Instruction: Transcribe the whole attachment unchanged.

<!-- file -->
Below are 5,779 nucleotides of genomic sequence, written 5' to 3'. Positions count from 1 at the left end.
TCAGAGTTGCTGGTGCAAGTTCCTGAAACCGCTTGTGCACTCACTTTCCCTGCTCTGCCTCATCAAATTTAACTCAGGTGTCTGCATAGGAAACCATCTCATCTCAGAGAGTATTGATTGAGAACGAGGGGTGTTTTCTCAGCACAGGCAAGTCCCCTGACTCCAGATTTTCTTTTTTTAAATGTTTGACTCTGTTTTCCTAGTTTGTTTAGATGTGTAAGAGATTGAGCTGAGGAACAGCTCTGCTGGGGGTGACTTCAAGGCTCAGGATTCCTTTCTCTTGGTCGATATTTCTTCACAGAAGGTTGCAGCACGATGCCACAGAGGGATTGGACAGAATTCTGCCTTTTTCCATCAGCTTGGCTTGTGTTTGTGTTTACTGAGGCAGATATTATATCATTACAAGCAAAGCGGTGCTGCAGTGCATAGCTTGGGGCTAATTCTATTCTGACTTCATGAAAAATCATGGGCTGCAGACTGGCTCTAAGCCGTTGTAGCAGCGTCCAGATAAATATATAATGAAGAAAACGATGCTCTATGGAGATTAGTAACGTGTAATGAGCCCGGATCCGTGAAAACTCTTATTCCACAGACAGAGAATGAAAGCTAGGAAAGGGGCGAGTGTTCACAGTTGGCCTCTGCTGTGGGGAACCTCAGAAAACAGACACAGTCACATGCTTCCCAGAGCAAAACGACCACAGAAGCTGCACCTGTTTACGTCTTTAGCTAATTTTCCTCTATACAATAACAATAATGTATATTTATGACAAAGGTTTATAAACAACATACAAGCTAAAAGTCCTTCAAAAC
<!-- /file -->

Below are 5,779 nucleotides of genomic sequence, written 5' to 3'. Positions count from 1 at the left end.
TCAGAGTTGCTGGTGCAAGTTCCTGAAACCGCTTGTGCACTCACTTTCCCTGCTCTGCCTCATCAAATTTAACTCAGGTGTCTGCATAGGAAACCATCTCATCTCAGAGAGTATTGATTGAGAACGAGGGGTGTTTTCTCAGCACAGGCAAGTCCCCTGACTCCAGATTTTCTTTTTTTAAATGTTTGACTCTGTTTTCCTAGTTTGTTTAGATGTGTAAGAGATTGAGCTGAGGAACAGCTCTGCTGGGGGTGACTTCAAGGCTCAGGATTCCTTTCTCTTGGTCGATATTTCTTCACAGAAGGTTGCAGCACGATGCCACAGAGGGATTGGACAGAATTCTGCCTTTTTCCATCAGCTTGGCTTGTGTTTGTGTTTACTGAGGCAGATATTATATCATTACAAGCAAAGCGGTGCTGCAGTGCATAGCTTGGGGCTAATTCTATTCTGACTTCATGAAAAATCATGGGCTGCAGACTGGCTCTAAGCCGTTGTAGCAGCGTCCAGATAAATATATAATGAAGAAAACGATGCTCTATGGAGATTAGTAACGTGTAATGAGCCCGGATCCGTGAAAACTCTTATTCCACAGACAGAGAATGAAAGCTAGGAAAGGGGCGAGTGTTCACAGTTGGCCTCTGCTGTGGGGAACCTCAGAAAACAGACACAGTCACATGCTTCCCAGAGCAAAACGACCACAGAAGCTGCACCTGTTTACGTCTTTAGCTAATTTTCCTCTATACAATAACAATAATGTATATTTATGACAAAGGTTTATAAACAACATACAAGCTAAAAGTCCTTCAAAAC